The Surfrider Foundation, in partnership with Point 97 and the state of Washington, recently completed the Washington Coastal and Ocean Recreation Study and today released the final report. The study collected economic and spatial data on “non-consumptive” recreational uses such as beach going, kayaking, wildlife viewing, hiking and biking, and surfing. These recreational uses are widely practiced along the extent of Washington’s coast (Pacific Coast & Strait of Juan de Fuca). Information from the study will be used as part of the state’s marine spatial planning process, which is a collaborative endeavor to analyze and allocate the spatial and temporal distribution of human activities in marine environments to achieve ecological, economic, and social objectives.
The primary goal of this project was to inform long-term MPA monitoring efforts by summarizing up-to- date information to illustrate historical trends, establish a MPA baseline, and assess initial changes since MPA implementation for the commercial passenger fishing vessel (CPFV) fleet in the South Coast region of California. To do so we utilized CPFV logbooks data from 2000 to 2012 obtained under a non- disclosure agreement with the California Department of Fish and Wildlife. This study is a part of the baseline marine protected area monitoring effort to characterize the ecological and socioeconomic conditions and changes within the South Coast Region since MPA implementation. As part of the baseline marine protected area monitoring effort, this report provides two sets of primary findings:
A baseline characterization of the spatial fishing patterns and economic status of commercial passenger fishing vessel fleet in the South Coast region; and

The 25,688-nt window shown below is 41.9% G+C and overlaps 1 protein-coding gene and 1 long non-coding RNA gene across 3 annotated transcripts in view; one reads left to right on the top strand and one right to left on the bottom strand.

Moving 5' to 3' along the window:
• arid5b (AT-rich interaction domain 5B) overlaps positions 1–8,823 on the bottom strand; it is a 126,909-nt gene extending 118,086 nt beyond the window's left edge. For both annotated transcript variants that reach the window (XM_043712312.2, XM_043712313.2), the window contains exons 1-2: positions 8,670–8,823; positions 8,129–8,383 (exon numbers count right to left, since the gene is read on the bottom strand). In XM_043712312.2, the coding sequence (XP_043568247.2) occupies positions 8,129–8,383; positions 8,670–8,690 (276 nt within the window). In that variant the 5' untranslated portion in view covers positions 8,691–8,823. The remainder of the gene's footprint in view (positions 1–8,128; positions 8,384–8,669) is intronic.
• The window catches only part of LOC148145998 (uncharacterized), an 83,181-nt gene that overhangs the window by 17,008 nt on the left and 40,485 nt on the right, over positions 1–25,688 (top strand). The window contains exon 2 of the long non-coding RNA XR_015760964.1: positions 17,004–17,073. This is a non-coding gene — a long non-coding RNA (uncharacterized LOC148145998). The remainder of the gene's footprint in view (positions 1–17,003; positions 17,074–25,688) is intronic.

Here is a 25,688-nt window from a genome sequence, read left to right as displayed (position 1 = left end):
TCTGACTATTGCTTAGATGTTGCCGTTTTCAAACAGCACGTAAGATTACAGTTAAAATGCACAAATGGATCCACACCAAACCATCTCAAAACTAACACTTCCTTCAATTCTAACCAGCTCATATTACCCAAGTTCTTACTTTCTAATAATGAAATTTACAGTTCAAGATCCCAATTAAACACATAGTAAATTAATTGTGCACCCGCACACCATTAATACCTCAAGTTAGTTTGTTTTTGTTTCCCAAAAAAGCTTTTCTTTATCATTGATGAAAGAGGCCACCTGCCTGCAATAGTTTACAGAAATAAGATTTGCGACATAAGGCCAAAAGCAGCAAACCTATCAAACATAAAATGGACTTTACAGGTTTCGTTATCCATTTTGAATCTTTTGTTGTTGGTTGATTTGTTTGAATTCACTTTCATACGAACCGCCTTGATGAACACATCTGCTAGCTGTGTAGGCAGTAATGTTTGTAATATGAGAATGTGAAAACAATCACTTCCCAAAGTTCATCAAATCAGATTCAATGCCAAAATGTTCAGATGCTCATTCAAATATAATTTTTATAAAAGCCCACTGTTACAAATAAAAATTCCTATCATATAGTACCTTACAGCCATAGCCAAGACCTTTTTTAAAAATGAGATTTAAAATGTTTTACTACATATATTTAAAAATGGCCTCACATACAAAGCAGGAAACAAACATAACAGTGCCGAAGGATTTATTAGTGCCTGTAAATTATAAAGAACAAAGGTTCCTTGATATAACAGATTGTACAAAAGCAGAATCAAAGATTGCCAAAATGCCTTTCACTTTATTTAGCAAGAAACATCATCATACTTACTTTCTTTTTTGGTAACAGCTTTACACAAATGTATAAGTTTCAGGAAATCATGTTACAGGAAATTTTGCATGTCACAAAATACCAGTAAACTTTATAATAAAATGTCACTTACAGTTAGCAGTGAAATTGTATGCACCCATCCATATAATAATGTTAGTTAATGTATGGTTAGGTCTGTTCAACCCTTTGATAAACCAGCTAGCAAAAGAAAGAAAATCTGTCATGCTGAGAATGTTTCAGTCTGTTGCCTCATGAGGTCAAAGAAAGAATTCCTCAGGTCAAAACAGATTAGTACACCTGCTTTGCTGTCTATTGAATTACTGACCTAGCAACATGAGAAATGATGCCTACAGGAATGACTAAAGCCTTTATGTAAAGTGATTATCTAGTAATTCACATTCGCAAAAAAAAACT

An assessment of historical economic trends and initial economic changes in the commercial passenger fishing vessel fleet following MPA implementation.
This study is a part of a larger baseline marine protected areas monitoring effort, entitled the South Coast MPA Baseline Program, tasked with characterizing the ecological and socioeconomic conditions and changes within the South Coast region since MPA implementation. To investigate coastal recreation patterns in the South Coast region, we utilized a standing internet panel hosted by Knowledge Networks (KN) designed to be demographically representative and surveyed 4,492 individuals in select South Coast region counties. The data collected established a baseline characterization of coastal visitation and recreation statistics and a spatial baseline of coastal recreation use patterns in the region.
The primary goal of this project was to inform long-term marine protected area (MPA) monitoring efforts by gathering up-to-date socioeconomic information to illustrate historical trends, establish a post MPA baseline, and assess initial changes since MPA implementation for the commercial fishing fleet in the South Coast region of California. To accomplish this goal our research team conducted extensive community outreach and engagement in the region and conducted in-person interviews with 114 commercial fishermen to gather post MPA baseline socioeconomic data and spatial fishing data for the year 2012. In it important to note that the interview data gathered is self-reported data and thus as with all self-reported data may be subject to recall error or under/over-reporting. Additional to the interview data gathered, we summarized commercial fishing landings data from 1992 to 2012 obtained from the California Department of Fish and Wildlife (CDFW) to explore historical economic trends and initial changes in South Coast commercial fisheries.
This study is a part of the baseline marine protected area monitoring effort to characterize the ecological and socioeconomic conditions and changes within the South Coast region since MPA implementation. As part of the baseline MPA monitoring effort, this report provides three sets of primary findings:
A baseline characterization of spatial fishing patterns and socioeconomic status of commercial fishermen in the South Coast region;
An assessment of initial spatial and economic changes following MPA implementation; and
A qualitative investigation into the impact of MPAs on commercial fishermen and the specific MPAs impacting commercial fisheries at the port and region scale.